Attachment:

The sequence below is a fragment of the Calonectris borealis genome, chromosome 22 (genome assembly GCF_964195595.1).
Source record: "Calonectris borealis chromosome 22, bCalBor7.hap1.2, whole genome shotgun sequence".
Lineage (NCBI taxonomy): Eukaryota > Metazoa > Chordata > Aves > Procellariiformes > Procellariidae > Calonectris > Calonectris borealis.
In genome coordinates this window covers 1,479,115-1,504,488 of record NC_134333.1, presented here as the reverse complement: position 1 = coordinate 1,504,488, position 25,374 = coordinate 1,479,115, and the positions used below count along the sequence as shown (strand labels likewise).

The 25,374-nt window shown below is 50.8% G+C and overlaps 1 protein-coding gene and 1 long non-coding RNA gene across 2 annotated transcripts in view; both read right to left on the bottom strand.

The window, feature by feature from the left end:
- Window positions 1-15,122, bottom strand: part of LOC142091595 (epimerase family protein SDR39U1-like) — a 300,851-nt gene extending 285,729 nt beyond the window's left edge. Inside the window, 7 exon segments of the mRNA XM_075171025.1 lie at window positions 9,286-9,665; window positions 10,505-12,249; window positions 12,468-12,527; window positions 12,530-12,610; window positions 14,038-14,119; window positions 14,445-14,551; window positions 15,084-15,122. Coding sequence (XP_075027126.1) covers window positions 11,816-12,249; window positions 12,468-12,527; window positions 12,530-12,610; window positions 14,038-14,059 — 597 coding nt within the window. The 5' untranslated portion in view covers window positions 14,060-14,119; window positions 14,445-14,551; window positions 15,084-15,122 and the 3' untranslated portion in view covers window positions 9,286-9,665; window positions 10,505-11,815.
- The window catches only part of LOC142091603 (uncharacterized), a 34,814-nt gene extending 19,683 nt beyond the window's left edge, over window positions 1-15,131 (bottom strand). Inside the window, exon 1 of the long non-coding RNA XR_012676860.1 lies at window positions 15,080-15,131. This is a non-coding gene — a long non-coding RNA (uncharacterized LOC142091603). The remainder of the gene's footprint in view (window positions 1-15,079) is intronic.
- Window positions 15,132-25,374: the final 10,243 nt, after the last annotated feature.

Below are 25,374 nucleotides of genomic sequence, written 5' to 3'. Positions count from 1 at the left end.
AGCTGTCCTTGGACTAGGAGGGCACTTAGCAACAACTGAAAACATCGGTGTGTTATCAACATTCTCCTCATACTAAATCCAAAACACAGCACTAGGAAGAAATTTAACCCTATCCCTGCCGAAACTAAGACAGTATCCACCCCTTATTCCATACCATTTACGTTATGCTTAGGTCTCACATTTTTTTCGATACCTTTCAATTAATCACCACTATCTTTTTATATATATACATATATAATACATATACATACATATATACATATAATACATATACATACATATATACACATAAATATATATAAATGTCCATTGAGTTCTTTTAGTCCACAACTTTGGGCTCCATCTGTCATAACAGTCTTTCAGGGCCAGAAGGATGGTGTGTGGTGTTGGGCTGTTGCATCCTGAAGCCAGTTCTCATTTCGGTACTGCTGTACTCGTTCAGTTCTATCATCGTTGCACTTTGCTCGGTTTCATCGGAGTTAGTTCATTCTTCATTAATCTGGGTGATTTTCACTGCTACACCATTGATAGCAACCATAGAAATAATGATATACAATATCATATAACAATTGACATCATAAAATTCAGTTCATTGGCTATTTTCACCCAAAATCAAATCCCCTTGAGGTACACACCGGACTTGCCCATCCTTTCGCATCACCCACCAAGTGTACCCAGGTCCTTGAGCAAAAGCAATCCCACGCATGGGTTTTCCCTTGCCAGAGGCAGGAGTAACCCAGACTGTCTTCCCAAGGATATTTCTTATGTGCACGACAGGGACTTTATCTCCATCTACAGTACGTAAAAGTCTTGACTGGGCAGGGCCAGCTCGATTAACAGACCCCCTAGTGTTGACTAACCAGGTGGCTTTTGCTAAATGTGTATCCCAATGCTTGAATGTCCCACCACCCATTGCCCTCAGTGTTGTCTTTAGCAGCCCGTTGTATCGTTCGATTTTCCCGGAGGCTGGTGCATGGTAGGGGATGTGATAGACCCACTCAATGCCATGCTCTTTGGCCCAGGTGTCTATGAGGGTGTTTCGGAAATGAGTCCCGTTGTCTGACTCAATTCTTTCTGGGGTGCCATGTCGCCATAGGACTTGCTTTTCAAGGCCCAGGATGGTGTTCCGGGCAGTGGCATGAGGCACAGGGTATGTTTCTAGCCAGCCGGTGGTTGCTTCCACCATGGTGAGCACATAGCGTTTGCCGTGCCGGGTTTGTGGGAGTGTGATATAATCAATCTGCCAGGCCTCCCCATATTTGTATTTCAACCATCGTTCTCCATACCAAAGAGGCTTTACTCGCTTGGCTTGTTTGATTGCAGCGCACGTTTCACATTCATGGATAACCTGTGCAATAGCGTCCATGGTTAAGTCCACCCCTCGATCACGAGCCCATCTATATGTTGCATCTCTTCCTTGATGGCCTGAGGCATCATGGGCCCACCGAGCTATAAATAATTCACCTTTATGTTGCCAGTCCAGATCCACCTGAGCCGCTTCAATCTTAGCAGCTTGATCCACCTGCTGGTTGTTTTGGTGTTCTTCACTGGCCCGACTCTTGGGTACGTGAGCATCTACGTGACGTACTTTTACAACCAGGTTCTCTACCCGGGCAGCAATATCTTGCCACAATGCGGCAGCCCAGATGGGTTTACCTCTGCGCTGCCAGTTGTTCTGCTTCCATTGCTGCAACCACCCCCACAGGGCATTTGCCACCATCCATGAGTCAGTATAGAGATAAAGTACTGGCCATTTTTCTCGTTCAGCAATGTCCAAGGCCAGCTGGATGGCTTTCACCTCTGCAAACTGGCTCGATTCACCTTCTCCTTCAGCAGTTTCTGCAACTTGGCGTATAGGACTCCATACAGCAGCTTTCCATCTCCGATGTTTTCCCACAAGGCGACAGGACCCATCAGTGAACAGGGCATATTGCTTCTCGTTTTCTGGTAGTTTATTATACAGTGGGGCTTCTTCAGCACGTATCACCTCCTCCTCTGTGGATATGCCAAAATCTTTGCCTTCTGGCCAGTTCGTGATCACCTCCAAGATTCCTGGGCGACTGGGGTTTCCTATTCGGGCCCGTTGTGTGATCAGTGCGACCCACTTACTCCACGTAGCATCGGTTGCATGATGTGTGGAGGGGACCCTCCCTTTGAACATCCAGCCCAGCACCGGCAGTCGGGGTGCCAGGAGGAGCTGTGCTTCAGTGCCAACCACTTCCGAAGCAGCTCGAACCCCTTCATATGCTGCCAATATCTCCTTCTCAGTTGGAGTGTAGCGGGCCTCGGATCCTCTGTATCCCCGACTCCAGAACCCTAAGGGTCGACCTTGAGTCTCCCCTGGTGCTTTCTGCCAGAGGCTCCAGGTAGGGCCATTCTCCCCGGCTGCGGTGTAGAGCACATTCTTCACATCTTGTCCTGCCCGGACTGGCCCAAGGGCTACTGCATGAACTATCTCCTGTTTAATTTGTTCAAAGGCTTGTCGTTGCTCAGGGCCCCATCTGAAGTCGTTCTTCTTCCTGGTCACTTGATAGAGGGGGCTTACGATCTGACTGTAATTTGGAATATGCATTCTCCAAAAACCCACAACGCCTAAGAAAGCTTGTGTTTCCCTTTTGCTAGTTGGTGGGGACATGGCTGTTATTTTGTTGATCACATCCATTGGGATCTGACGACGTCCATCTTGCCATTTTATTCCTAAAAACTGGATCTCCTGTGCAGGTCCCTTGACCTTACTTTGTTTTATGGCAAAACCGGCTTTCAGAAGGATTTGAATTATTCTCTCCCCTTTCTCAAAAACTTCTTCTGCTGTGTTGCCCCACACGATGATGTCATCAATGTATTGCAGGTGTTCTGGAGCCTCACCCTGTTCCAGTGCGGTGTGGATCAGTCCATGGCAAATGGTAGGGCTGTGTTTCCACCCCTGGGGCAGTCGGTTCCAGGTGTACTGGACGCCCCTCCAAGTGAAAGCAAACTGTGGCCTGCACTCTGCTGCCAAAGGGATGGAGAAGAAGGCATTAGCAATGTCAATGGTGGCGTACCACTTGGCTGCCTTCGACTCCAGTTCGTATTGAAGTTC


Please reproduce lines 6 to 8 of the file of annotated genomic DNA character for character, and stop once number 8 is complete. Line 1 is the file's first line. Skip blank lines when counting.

The window, feature by feature from the left end:
- Window positions 1-15,122, bottom strand: part of LOC142091595 (epimerase family protein SDR39U1-like) — a 300,851-nt gene extending 285,729 nt beyond the window's left edge. Inside the window, 7 exon segments of the mRNA XM_075171025.1 lie at window positions 9,286-9,665; window positions 10,505-12,249; window positions 12,468-12,527; window positions 12,530-12,610; window positions 14,038-14,119; window positions 14,445-14,551; window positions 15,084-15,122. Coding sequence (XP_075027126.1) covers window positions 11,816-12,249; window positions 12,468-12,527; window positions 12,530-12,610; window positions 14,038-14,059 — 597 coding nt within the window. The 5' untranslated portion in view covers window positions 14,060-14,119; window positions 14,445-14,551; window positions 15,084-15,122 and the 3' untranslated portion in view covers window positions 9,286-9,665; window positions 10,505-11,815.
- The window catches only part of LOC142091603 (uncharacterized), a 34,814-nt gene extending 19,683 nt beyond the window's left edge, over window positions 1-15,131 (bottom strand). Inside the window, exon 1 of the long non-coding RNA XR_012676860.1 lies at window positions 15,080-15,131. This is a non-coding gene — a long non-coding RNA (uncharacterized LOC142091603). The remainder of the gene's footprint in view (window positions 1-15,079) is intronic.